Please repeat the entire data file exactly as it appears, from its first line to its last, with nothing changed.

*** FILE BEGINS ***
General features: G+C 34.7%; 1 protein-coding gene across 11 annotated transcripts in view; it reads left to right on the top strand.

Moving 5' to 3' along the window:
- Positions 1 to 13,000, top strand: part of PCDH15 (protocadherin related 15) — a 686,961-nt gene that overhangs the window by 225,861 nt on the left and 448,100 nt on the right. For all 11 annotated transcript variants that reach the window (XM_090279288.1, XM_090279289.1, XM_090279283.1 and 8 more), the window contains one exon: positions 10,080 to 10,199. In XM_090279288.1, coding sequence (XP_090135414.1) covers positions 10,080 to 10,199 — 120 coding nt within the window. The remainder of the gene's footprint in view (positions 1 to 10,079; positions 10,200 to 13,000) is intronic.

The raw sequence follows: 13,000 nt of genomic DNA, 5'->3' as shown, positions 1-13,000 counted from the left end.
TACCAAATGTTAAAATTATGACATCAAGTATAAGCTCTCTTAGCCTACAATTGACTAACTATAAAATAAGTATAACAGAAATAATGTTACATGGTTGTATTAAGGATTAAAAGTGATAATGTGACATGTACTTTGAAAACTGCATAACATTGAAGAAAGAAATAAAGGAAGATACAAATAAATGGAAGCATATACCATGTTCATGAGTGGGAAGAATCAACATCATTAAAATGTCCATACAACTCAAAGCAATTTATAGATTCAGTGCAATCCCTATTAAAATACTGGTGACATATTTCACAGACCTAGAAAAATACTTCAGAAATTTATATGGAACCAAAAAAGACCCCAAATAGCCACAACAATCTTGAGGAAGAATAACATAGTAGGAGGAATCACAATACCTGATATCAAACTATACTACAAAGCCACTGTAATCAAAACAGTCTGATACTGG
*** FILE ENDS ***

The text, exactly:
General features: G+C 34.7%; 1 protein-coding gene across 11 annotated transcripts in view; it reads left to right on the top strand.

Moving 5' to 3' along the window:
- Positions 1 to 13,000, top strand: part of PCDH15 (protocadherin related 15) — a 686,961-nt gene that overhangs the window by 225,861 nt on the left and 448,100 nt on the right. For all 11 annotated transcript variants that reach the window (XM_090279288.1, XM_090279289.1, XM_090279283.1 and 8 more), the window contains one exon: positions 10,080 to 10,199. In XM_090279288.1, coding sequence (XP_090135414.1) covers positions 10,080 to 10,199 — 120 coding nt within the window. The remainder of the gene's footprint in view (positions 1 to 10,079; positions 10,200 to 13,000) is intronic.

The raw sequence follows: 13,000 nt of genomic DNA, 5'->3' as shown, positions 1-13,000 counted from the left end.
TACCAAATGTTAAAATTATGACATCAAGTATAAGCTCTCTTAGCCTACAATTGACTAACTATAAAATAAGTATAACAGAAATAATGTTACATGGTTGTATTAAGGATTAAAAGTGATAATGTGACATGTACTTTGAAAACTGCATAACATTGAAGAAAGAAATAAAGGAAGATACAAATAAATGGAAGCATATACCATGTTCATGAGTGGGAAGAATCAACATCATTAAAATGTCCATACAACTCAAAGCAATTTATAGATTCAGTGCAATCCCTATTAAAATACTGGTGACATATTTCACAGACCTAGAAAAATACTTCAGAAATTTATATGGAACCAAAAAAGACCCCAAATAGCCACAACAATCTTGAGGAAGAATAACATAGTAGGAGGAATCACAATACCTGATATCAAACTATACTACAAAGCCACTGTAATCAAAACAGTCTGATACTGG